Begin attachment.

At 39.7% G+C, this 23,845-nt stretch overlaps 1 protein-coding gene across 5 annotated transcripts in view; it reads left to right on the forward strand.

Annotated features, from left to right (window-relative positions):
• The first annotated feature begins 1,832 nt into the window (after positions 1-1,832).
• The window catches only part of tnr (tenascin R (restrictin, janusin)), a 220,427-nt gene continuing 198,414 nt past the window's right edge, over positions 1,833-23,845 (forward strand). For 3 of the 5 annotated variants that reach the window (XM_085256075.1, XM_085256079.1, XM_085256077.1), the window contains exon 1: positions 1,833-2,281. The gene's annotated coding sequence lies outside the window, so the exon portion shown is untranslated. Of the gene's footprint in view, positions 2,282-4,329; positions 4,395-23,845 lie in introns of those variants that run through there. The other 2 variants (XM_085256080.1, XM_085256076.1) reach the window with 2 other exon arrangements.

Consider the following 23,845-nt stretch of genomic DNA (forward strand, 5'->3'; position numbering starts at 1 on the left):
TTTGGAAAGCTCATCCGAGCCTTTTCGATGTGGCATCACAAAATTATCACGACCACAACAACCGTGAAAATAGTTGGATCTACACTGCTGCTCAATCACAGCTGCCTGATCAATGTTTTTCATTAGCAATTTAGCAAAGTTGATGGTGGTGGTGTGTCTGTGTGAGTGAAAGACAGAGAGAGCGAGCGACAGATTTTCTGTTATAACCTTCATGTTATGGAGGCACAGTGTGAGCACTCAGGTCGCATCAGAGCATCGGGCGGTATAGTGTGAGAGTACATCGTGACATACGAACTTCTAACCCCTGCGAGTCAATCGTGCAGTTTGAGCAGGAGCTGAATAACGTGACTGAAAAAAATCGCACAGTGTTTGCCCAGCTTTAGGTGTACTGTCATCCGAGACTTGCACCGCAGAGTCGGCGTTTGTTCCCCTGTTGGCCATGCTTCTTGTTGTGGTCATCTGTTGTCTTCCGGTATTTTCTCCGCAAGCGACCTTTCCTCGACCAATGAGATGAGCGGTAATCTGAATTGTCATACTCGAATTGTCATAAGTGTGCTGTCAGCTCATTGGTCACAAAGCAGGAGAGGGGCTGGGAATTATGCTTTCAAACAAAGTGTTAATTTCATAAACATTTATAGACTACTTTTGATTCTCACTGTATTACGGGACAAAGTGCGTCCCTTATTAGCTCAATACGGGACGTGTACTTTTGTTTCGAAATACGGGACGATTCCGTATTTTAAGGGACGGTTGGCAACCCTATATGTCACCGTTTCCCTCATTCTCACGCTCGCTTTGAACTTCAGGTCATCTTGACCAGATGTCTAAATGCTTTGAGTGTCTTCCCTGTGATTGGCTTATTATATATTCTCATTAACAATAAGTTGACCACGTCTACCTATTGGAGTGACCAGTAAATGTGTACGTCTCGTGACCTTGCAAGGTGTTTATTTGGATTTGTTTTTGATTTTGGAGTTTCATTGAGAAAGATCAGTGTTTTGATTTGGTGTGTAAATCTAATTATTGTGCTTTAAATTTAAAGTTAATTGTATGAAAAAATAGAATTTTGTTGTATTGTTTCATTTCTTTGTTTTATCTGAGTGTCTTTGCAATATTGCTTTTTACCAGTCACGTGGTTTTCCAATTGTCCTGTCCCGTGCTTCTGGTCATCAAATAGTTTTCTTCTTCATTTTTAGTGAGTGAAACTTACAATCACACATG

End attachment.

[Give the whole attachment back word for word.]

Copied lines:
At 39.7% G+C, this 23,845-nt stretch overlaps 1 protein-coding gene across 5 annotated transcripts in view; it reads left to right on the forward strand.

Annotated features, from left to right (window-relative positions):
• The first annotated feature begins 1,832 nt into the window (after positions 1-1,832).
• The window catches only part of tnr (tenascin R (restrictin, janusin)), a 220,427-nt gene continuing 198,414 nt past the window's right edge, over positions 1,833-23,845 (forward strand). For 3 of the 5 annotated variants that reach the window (XM_085256075.1, XM_085256079.1, XM_085256077.1), the window contains exon 1: positions 1,833-2,281. The gene's annotated coding sequence lies outside the window, so the exon portion shown is untranslated. Of the gene's footprint in view, positions 2,282-4,329; positions 4,395-23,845 lie in introns of those variants that run through there. The other 2 variants (XM_085256080.1, XM_085256076.1) reach the window with 2 other exon arrangements.

Consider the following 23,845-nt stretch of genomic DNA (forward strand, 5'->3'; position numbering starts at 1 on the left):
TTTGGAAAGCTCATCCGAGCCTTTTCGATGTGGCATCACAAAATTATCACGACCACAACAACCGTGAAAATAGTTGGATCTACACTGCTGCTCAATCACAGCTGCCTGATCAATGTTTTTCATTAGCAATTTAGCAAAGTTGATGGTGGTGGTGTGTCTGTGTGAGTGAAAGACAGAGAGAGCGAGCGACAGATTTTCTGTTATAACCTTCATGTTATGGAGGCACAGTGTGAGCACTCAGGTCGCATCAGAGCATCGGGCGGTATAGTGTGAGAGTACATCGTGACATACGAACTTCTAACCCCTGCGAGTCAATCGTGCAGTTTGAGCAGGAGCTGAATAACGTGACTGAAAAAAATCGCACAGTGTTTGCCCAGCTTTAGGTGTACTGTCATCCGAGACTTGCACCGCAGAGTCGGCGTTTGTTCCCCTGTTGGCCATGCTTCTTGTTGTGGTCATCTGTTGTCTTCCGGTATTTTCTCCGCAAGCGACCTTTCCTCGACCAATGAGATGAGCGGTAATCTGAATTGTCATACTCGAATTGTCATAAGTGTGCTGTCAGCTCATTGGTCACAAAGCAGGAGAGGGGCTGGGAATTATGCTTTCAAACAAAGTGTTAATTTCATAAACATTTATAGACTACTTTTGATTCTCACTGTATTACGGGACAAAGTGCGTCCCTTATTAGCTCAATACGGGACGTGTACTTTTGTTTCGAAATACGGGACGATTCCGTATTTTAAGGGACGGTTGGCAACCCTATATGTCACCGTTTCCCTCATTCTCACGCTCGCTTTGAACTTCAGGTCATCTTGACCAGATGTCTAAATGCTTTGAGTGTCTTCCCTGTGATTGGCTTATTATATATTCTCATTAACAATAAGTTGACCACGTCTACCTATTGGAGTGACCAGTAAATGTGTACGTCTCGTGACCTTGCAAGGTGTTTATTTGGATTTGTTTTTGATTTTGGAGTTTCATTGAGAAAGATCAGTGTTTTGATTTGGTGTGTAAATCTAATTATTGTGCTTTAAATTTAAAGTTAATTGTATGAAAAAATAGAATTTTGTTGTATTGTTTCATTTCTTTGTTTTATCTGAGTGTCTTTGCAATATTGCTTTTTACCAGTCACGTGGTTTTCCAATTGTCCTGTCCCGTGCTTCTGGTCATCAAATAGTTTTCTTCTTCATTTTTAGTGAGTGAAACTTACAATCACACATG